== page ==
The terminology can also be confusing because a treaty may and usually is named something other than a treaty, such as a convention, protocol, or simply agreement. Conversely some legal documents such as the Treaty of Waitangi are internationally considered to be documents under domestic law. The Treaty of Waitangi ( Māori: Tiriti o Waitangi) is a Treaty first signed on February 6, 1840, by representatives of the British
Treaties are not necessarily permanently binding upon the signatory parties. Denunciation refers to the announcement of a Treaty 's termination As obligations in international law are traditionally viewed as arising only from the consent of states, many treaties expressly allow a state to withdraw as long as it follows certain procedures of notification. Many treaties expressly forbid withdrawal. Other treaties are silent on the issue, and so if a state attempts withdrawal through its own unilateral denunciation of the treaty, a determination must be made regarding whether permitting withdrawal is contrary to the original intent of the parties or to the nature of the treaty. Human rights treaties, for example, are generally interpreted to exclude the possibility of withdrawal, because of the importance and permanence of the obligations.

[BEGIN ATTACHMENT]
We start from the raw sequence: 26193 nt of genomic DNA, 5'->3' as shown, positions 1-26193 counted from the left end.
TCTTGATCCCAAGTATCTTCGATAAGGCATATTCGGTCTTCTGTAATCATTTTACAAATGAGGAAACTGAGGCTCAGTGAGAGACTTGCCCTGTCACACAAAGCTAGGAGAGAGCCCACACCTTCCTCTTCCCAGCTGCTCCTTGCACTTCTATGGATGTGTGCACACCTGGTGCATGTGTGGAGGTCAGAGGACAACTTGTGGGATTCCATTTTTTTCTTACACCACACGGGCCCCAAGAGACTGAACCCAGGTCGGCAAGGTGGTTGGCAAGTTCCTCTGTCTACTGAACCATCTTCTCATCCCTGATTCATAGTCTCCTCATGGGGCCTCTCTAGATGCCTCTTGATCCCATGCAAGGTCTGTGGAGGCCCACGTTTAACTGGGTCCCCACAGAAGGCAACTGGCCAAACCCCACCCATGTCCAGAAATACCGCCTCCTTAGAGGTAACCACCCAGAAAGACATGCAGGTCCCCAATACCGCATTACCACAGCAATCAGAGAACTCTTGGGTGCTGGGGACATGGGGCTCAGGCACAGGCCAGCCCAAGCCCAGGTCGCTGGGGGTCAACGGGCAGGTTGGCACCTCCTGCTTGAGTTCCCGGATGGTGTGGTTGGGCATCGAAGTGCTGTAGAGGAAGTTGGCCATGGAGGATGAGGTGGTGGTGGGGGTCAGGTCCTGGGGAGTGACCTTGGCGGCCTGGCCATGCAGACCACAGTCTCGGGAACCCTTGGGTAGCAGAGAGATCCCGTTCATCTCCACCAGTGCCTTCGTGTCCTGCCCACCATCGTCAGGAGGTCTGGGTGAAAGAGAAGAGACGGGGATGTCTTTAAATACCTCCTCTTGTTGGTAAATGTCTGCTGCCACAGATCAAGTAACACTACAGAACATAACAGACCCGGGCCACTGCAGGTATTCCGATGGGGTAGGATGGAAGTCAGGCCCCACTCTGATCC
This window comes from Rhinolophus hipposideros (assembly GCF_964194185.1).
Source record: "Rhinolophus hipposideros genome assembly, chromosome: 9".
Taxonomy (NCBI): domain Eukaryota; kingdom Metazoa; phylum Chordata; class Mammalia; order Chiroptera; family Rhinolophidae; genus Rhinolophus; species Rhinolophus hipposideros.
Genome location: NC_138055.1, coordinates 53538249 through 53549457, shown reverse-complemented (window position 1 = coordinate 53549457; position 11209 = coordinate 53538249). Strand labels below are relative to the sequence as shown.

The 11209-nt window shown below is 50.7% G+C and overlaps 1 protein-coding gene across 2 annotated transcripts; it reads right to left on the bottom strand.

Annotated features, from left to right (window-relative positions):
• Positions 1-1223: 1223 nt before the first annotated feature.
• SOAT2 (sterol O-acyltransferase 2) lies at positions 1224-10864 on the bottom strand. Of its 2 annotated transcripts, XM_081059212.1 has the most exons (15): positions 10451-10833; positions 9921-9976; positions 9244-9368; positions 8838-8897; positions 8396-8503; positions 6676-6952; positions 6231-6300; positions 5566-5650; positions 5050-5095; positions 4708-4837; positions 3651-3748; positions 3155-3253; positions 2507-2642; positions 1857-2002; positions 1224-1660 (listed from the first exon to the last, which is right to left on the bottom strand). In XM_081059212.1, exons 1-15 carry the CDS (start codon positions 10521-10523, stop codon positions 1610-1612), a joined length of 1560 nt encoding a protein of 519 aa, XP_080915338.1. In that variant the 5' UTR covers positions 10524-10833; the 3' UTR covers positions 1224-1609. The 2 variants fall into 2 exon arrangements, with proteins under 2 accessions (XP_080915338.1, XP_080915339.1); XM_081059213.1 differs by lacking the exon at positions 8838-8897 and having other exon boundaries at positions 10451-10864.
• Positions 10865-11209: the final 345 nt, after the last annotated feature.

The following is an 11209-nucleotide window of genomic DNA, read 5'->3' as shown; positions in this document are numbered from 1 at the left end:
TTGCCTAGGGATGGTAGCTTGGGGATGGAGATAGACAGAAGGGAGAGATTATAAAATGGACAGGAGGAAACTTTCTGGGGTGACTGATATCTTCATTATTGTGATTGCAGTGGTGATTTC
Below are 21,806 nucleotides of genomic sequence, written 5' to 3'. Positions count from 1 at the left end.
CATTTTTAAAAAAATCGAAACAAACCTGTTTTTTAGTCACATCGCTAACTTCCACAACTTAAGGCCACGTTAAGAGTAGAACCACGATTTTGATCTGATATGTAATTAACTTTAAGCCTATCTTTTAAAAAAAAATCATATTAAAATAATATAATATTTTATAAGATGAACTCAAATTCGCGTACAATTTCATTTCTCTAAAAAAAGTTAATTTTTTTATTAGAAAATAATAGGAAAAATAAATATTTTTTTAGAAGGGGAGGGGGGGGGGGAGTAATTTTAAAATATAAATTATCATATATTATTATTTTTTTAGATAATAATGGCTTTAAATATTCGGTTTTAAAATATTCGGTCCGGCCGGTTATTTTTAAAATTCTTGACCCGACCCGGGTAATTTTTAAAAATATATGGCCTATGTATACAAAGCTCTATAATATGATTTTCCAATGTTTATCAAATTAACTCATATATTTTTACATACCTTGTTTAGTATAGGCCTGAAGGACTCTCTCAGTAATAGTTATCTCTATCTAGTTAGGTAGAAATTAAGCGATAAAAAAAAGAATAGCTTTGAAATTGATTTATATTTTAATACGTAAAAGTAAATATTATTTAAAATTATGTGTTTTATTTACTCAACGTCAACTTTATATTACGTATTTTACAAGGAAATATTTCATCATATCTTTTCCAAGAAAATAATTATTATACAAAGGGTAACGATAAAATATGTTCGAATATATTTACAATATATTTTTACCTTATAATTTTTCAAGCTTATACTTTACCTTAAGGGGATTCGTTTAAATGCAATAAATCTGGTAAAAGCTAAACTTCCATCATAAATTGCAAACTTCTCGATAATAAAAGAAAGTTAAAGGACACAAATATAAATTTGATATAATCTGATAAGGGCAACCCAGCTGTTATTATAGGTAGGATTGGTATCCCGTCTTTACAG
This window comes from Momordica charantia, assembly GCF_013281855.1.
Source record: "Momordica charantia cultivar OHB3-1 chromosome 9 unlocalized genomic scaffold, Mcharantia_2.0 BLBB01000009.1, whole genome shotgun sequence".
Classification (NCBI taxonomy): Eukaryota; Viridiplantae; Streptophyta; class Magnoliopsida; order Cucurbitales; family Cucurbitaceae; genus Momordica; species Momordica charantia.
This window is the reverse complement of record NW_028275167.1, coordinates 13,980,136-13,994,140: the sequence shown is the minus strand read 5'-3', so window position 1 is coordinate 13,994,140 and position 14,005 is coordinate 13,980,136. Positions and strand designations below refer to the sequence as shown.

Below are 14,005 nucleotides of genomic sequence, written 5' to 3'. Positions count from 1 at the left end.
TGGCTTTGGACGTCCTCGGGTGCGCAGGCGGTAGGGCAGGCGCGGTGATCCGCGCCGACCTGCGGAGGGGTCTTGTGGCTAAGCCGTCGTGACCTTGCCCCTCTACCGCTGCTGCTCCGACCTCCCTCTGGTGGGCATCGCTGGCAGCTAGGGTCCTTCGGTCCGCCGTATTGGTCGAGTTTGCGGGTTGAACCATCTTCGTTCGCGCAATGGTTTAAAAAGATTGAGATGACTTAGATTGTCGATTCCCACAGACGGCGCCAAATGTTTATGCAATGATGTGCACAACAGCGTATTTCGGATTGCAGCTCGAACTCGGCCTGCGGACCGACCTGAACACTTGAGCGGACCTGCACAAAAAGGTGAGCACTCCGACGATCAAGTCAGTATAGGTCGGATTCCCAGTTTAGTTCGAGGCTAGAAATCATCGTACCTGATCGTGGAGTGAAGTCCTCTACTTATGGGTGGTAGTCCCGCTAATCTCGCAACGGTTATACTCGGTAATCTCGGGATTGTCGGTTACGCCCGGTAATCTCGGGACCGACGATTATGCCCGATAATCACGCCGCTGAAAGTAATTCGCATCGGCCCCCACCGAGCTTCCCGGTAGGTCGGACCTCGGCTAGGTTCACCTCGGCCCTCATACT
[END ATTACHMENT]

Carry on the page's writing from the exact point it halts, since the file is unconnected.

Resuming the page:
If a state party's withdrawal is successful, its obligations under that treaty are considered terminated, and withdrawal by one party from a bilateral treaty of course terminates the treaty. When a state withdraws from a multi-lateral treaty, that treaty will still otherwise remain in force between the other parties, unless, of course, otherwise should or could be interpreted as agreed upon between the remaining states parties to the treaty.
If a party has materially violated or breached its treaty obligations, the other parties may invoke this breach as grounds for temporarily suspending their obligations to that party under the treaty. A material breach may also be invoked as grounds for permanently terminating the treaty itself.